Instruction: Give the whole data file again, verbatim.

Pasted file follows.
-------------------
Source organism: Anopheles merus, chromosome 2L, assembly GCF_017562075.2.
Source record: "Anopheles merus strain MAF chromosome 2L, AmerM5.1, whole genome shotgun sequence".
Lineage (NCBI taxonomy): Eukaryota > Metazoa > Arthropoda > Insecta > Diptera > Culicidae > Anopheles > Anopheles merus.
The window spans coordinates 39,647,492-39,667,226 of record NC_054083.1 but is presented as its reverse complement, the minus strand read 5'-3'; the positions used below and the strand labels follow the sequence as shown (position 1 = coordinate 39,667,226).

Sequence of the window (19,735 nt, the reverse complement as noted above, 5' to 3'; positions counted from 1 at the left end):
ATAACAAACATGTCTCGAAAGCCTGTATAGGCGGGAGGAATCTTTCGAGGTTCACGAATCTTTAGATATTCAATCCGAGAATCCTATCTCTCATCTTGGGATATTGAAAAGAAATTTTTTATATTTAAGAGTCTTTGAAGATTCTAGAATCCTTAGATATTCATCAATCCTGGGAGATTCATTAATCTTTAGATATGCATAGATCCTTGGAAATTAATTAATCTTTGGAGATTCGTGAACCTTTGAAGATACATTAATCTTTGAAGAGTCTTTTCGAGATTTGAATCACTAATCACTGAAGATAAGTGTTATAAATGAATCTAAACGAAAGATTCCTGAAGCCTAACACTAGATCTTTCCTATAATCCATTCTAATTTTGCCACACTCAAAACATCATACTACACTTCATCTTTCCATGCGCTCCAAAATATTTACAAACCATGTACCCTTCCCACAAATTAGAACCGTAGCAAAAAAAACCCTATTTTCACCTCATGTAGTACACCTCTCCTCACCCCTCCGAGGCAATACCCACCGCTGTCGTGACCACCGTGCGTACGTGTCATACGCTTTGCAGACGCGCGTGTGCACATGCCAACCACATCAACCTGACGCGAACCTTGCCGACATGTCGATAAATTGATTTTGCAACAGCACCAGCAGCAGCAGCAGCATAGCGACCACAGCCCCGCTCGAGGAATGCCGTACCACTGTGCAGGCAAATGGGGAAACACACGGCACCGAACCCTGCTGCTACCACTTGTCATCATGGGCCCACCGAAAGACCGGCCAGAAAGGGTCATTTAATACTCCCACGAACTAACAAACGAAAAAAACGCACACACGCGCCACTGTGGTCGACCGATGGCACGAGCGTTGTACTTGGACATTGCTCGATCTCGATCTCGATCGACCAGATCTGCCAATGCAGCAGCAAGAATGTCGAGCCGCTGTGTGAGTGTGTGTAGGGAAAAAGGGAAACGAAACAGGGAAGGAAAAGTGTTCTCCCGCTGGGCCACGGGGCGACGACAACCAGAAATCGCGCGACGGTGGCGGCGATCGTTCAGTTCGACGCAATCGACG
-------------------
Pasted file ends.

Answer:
Source organism: Anopheles merus, chromosome 2L, assembly GCF_017562075.2.
Source record: "Anopheles merus strain MAF chromosome 2L, AmerM5.1, whole genome shotgun sequence".
Lineage (NCBI taxonomy): Eukaryota > Metazoa > Arthropoda > Insecta > Diptera > Culicidae > Anopheles > Anopheles merus.
The window spans coordinates 39,647,492-39,667,226 of record NC_054083.1 but is presented as its reverse complement, the minus strand read 5'-3'; the positions used below and the strand labels follow the sequence as shown (position 1 = coordinate 39,667,226).

Sequence of the window (19,735 nt, the reverse complement as noted above, 5' to 3'; positions counted from 1 at the left end):
ATAACAAACATGTCTCGAAAGCCTGTATAGGCGGGAGGAATCTTTCGAGGTTCACGAATCTTTAGATATTCAATCCGAGAATCCTATCTCTCATCTTGGGATATTGAAAAGAAATTTTTTATATTTAAGAGTCTTTGAAGATTCTAGAATCCTTAGATATTCATCAATCCTGGGAGATTCATTAATCTTTAGATATGCATAGATCCTTGGAAATTAATTAATCTTTGGAGATTCGTGAACCTTTGAAGATACATTAATCTTTGAAGAGTCTTTTCGAGATTTGAATCACTAATCACTGAAGATAAGTGTTATAAATGAATCTAAACGAAAGATTCCTGAAGCCTAACACTAGATCTTTCCTATAATCCATTCTAATTTTGCCACACTCAAAACATCATACTACACTTCATCTTTCCATGCGCTCCAAAATATTTACAAACCATGTACCCTTCCCACAAATTAGAACCGTAGCAAAAAAAACCCTATTTTCACCTCATGTAGTACACCTCTCCTCACCCCTCCGAGGCAATACCCACCGCTGTCGTGACCACCGTGCGTACGTGTCATACGCTTTGCAGACGCGCGTGTGCACATGCCAACCACATCAACCTGACGCGAACCTTGCCGACATGTCGATAAATTGATTTTGCAACAGCACCAGCAGCAGCAGCAGCATAGCGACCACAGCCCCGCTCGAGGAATGCCGTACCACTGTGCAGGCAAATGGGGAAACACACGGCACCGAACCCTGCTGCTACCACTTGTCATCATGGGCCCACCGAAAGACCGGCCAGAAAGGGTCATTTAATACTCCCACGAACTAACAAACGAAAAAAACGCACACACGCGCCACTGTGGTCGACCGATGGCACGAGCGTTGTACTTGGACATTGCTCGATCTCGATCTCGATCGACCAGATCTGCCAATGCAGCAGCAAGAATGTCGAGCCGCTGTGTGAGTGTGTGTAGGGAAAAAGGGAAACGAAACAGGGAAGGAAAAGTGTTCTCCCGCTGGGCCACGGGGCGACGACAACCAGAAATCGCGCGACGGTGGCGGCGATCGTTCAGTTCGACGCAATCGACG